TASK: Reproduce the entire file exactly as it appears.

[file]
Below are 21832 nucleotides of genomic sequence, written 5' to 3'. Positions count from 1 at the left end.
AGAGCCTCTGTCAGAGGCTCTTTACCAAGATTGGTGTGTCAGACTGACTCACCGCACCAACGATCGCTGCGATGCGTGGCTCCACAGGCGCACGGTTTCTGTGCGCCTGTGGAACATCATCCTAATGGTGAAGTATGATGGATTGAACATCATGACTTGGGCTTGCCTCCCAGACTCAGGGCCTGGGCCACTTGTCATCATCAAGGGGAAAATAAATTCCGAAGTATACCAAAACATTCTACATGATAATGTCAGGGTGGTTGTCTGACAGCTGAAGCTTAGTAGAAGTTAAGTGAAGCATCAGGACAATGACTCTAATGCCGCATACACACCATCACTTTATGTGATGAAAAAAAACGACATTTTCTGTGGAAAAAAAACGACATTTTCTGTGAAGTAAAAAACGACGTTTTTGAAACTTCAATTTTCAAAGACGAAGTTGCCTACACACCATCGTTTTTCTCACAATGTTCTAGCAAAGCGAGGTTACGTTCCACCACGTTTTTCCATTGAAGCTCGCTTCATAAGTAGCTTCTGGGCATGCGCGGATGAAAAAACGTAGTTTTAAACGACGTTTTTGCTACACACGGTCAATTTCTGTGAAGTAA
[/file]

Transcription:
Below are 21832 nucleotides of genomic sequence, written 5' to 3'. Positions count from 1 at the left end.
AGAGCCTCTGTCAGAGGCTCTTTACCAAGATTGGTGTGTCAGACTGACTCACCGCACCAACGATCGCTGCGATGCGTGGCTCCACAGGCGCACGGTTTCTGTGCGCCTGTGGAACATCATCCTAATGGTGAAGTATGATGGATTGAACATCATGACTTGGGCTTGCCTCCCAGACTCAGGGCCTGGGCCACTTGTCATCATCAAGGGGAAAATAAATTCCGAAGTATACCAAAACATTCTACATGATAATGTCAGGGTGGTTGTCTGACAGCTGAAGCTTAGTAGAAGTTAAGTGAAGCATCAGGACAATGACTCTAATGCCGCATACACACCATCACTTTATGTGATGAAAAAAAACGACATTTTCTGTGGAAAAAAAACGACATTTTCTGTGAAGTAAAAAACGACGTTTTTGAAACTTCAATTTTCAAAGACGAAGTTGCCTACACACCATCGTTTTTCTCACAATGTTCTAGCAAAGCGAGGTTACGTTCCACCACGTTTTTCCATTGAAGCTCGCTTCATAAGTAGCTTCTGGGCATGCGCGGATGAAAAAACGTAGTTTTAAACGACGTTTTTGCTACACACGGTCAATTTCTGTGAAGTAA